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Farmers take to streets as Doha trade talks start in India

More than 10,000 protested the potential lowering of barriers to agricultural trade that would put them in competition with mechanized foreign operations.

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Indian farmers shout slogans at a rally against the World Trade Organization in New Delhi, Thursday. Trade officials from 35 countries are meeting in New Delhi for an informal Ministerial meeting.

Mustafa Quraishi/AP

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More than 10,000 Indian farmers Thursday protested the opening day of international trade talks in Delhi, fearful that on top of their burdens of a crippling drought and deep debts, they will face an influx of cheap foreign crops from countries like the United States.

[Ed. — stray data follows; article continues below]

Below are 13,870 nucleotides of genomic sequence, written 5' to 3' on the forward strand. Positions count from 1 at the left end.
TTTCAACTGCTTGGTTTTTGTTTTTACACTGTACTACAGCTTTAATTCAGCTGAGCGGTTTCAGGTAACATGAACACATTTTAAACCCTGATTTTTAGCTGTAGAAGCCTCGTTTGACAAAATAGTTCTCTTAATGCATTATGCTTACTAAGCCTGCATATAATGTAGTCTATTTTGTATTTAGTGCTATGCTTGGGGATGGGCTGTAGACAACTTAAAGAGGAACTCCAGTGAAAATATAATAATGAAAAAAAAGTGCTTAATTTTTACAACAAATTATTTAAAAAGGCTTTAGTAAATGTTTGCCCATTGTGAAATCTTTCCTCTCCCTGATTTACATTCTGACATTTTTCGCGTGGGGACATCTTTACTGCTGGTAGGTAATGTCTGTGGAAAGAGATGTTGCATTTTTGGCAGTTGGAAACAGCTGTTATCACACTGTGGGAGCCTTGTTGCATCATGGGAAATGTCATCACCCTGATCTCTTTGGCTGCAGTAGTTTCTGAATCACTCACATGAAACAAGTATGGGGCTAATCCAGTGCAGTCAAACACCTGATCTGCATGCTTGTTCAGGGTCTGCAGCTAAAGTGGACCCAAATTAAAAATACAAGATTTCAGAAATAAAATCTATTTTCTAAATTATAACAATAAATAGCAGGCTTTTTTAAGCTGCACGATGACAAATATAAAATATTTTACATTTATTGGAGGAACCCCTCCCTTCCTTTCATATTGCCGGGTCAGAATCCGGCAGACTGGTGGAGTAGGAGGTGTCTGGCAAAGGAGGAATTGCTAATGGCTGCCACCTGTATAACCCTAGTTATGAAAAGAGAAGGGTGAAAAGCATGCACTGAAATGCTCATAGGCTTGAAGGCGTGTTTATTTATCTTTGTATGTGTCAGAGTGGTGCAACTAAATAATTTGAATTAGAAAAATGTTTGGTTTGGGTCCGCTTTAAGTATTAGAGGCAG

"We don't get fair prices for our crops now," says Yogendar Singh, a sugar farmer from Uttar Pradesh. "And when this World Trade Organization deal goes through, then we are even more threatened."

With the worldwide economic downturn, some nations – particularly the wealthiest – argue that lowering barriers to global trade in agriculture in the Doha Round would inject a global stimulus and repudiate moves by panicky governments toward protectionism.

"Growth in employment is likely to lag and concern about protecting workers will pressure governments to keep on adding new protectionist measures," says Jeff Schott, a senior fellow with the Peterson Institute for International Economics in Washington. A Doha deal could create "a buffer against new protectionism."

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